Sign up for one of our email newsletters. Frank Costantino is 95 years old and he has seen a lot. As a boy growing up in New Kensington, he knew the boom times, when the Alcoa plant worked around the clock and there was plenty of overtime for anyone who wanted it. New Ken was a wide-open town then. The sidewalks were filled on Friday and Saturday nights, so thick you had to walk in the streets.
Sign up for one of our email newsletters. Political campaign promises are freely made and often broken. Sometimes they fail because of opposition, and sometimes a successful candidate just walks away from them. Either way, that can be a good thing, especially if the candidate was willing to say anything to get elected, and keeping those promises would needlessly hurt people. Donald Trump, while on the campaign trail, made a lot of promises, and some have been hard to keep.
U.S. Sen. Ted Cruz, R-Texas, had not yet been born when Adlai Stevenson ran for president in the 1950s. But Stevenson could have been describing Cruz when he said, “A hypocrite is the kind of politician who would cut down a redwood tree, then mount the stump and make a speech for conservation.”Cruz, who voted against federal disaster funds for the victims of Hurricane Sandy in 2012, now wants federal funds for the victims of Hurricane Harvey in Texas.
Muck Rack makes it simple to find people, tweets, or articles that mention any name, keyword, company, hashtag etc. We've compiled this guide to help you make the most of your search.
Selecting a term
Start searching tweets, articles from media outlets, articles mentioned in tweets, journalists'
names, titles and bios with some suggested searches:
Companies or Topics (e.g. iPhone, Microsoft)
Phrases (e.g. "cloud computing") — use quotes to keep the terms together
Twitter handles (e.g. @username) — returns those who have mentioned or replied to
Names (e.g. "David Pogue")
Hashtags (e.g. #sxsw, #london2012)
Bio details (e.g. vegan, Olympics, father)
Muck Rack's Advanced Search allows for many boolean operators.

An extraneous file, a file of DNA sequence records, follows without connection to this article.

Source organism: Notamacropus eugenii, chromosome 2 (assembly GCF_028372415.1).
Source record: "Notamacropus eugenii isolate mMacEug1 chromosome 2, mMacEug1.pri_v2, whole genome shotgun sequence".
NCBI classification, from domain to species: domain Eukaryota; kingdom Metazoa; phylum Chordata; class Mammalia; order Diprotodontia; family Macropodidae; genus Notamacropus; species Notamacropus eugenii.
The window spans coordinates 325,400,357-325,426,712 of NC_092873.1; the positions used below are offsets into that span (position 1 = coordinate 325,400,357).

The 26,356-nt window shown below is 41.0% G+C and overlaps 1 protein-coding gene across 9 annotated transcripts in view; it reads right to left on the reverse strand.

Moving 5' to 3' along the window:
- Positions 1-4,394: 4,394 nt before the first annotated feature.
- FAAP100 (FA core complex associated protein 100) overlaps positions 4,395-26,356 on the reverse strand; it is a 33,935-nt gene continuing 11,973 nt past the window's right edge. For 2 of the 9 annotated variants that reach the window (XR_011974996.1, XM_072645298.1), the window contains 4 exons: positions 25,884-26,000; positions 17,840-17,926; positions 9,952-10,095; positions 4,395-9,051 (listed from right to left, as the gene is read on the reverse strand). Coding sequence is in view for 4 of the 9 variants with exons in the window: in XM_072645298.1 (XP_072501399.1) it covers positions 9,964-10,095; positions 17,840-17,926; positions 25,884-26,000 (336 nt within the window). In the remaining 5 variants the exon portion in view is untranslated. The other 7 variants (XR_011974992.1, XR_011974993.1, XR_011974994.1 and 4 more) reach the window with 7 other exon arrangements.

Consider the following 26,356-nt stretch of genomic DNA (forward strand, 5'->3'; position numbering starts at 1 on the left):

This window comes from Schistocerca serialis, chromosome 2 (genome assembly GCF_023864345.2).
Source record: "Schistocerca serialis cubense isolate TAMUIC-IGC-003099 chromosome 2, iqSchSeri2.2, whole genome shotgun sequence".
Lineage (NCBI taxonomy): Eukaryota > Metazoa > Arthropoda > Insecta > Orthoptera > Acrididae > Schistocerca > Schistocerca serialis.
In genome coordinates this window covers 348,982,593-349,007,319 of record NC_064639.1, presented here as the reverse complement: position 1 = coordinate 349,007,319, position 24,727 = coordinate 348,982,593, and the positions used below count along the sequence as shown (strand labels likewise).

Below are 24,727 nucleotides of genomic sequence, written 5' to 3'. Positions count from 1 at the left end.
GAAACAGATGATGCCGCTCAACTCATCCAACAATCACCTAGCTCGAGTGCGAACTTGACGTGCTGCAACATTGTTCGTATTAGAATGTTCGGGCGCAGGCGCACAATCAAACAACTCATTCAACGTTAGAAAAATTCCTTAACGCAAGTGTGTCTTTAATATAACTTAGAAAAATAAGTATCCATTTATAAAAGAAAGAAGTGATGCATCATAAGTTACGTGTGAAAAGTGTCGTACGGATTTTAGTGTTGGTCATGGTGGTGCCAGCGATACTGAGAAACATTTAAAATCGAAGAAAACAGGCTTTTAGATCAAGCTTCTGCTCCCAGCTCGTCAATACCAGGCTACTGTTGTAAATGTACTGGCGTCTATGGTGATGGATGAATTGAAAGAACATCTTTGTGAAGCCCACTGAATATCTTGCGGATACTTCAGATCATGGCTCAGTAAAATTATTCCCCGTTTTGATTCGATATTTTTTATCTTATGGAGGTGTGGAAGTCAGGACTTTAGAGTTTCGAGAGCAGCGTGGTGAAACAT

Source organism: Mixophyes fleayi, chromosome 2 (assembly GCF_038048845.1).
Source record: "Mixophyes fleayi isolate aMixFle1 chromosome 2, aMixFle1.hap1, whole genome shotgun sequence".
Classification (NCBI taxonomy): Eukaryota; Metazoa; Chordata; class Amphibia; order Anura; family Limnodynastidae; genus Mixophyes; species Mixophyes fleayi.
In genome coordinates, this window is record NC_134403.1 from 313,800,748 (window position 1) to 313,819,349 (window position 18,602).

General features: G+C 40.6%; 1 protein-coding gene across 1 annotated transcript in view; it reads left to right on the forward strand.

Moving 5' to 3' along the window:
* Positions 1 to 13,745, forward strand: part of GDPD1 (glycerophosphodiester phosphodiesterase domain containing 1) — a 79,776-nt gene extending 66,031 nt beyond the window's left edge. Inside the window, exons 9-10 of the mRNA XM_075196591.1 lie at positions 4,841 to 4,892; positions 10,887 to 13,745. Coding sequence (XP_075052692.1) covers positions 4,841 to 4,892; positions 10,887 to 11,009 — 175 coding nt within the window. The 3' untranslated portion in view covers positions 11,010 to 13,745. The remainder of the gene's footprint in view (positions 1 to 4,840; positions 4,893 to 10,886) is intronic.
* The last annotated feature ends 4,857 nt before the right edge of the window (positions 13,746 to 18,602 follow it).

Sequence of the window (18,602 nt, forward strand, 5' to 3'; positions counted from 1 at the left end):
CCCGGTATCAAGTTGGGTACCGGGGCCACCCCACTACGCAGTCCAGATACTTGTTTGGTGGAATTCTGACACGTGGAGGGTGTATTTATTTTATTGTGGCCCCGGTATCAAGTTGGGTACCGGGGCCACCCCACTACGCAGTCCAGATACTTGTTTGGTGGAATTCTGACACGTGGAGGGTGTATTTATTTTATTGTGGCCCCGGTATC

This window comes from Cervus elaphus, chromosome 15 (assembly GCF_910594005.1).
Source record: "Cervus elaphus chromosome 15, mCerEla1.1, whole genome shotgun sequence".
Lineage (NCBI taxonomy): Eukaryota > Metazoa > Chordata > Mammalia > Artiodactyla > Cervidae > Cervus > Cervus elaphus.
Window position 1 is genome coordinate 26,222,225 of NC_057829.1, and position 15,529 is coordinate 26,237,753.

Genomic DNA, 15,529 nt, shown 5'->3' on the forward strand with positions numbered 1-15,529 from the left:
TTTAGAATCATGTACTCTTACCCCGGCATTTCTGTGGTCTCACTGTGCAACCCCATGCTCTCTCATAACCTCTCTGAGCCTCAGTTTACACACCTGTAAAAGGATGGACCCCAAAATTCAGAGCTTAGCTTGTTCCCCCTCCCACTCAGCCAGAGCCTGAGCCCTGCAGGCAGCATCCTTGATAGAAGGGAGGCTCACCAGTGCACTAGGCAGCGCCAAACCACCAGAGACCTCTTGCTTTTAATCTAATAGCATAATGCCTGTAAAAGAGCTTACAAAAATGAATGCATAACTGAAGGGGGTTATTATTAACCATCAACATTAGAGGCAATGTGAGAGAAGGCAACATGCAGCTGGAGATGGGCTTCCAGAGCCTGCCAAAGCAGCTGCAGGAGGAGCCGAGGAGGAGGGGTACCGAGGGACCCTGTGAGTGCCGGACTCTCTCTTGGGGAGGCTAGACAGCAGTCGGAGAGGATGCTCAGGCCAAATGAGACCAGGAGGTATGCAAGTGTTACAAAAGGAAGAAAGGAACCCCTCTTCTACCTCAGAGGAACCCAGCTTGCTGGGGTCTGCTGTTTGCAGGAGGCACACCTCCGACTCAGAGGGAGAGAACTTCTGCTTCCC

Find results that mention multiple specified terms, use AND or
+. For example, ensure each result contains both Elon Musk and Mark Zuckerberg by
searching Obama AND Romney or Obama + Romney.
Use the operators OR or , to broaden your search when you'd like either of
multiple terms to appear in results. (This is the default behavior of our search when no operators
are used.) For example, search for democrat OR republican to find results that refer to
Democrats and/or Republicans.
Use NOT or - to subtract results from your search. For
example, searching Disney will yield results about the Walt Disney Company as well as Walt Disney
World Resort. To exclude mentions of Disney World, search for Disney -World or Disney
When using one of these operators with a phrase, enclose it in quotation marks. For example, you can
find results about smartphones excluding Apple's iPhone 4S by searching smartphone -"iPhone
Exact case matching or punctuation
If you're searching for a brand name or keyword that relies on specific punctuation marks or capitalization, you can
find results that match your exact query by adding matchcase: before the keyword you're searching for, like matchcase:E*TRADE .
Use parentheses to separate multiple
boolean phrases. For example, to find journalists talking about having fun in Disney World or
Disneyland, search for ("disney world" OR disneyland) AND fun.
An asterisk can be used to search for any variation of a root word truncated by the asterisk. For example, searching for admin* will return results for administrator, administration, administer, administered, etc.
A near operator is an AND operator where you can control the distance between the words. You can vary the distance the near operation uses by adding a forward slash and number (between 0-99) such as strawberries NEAR/10 "whipped cream", which means the strawberries must exist within 10 words of "whipped cream".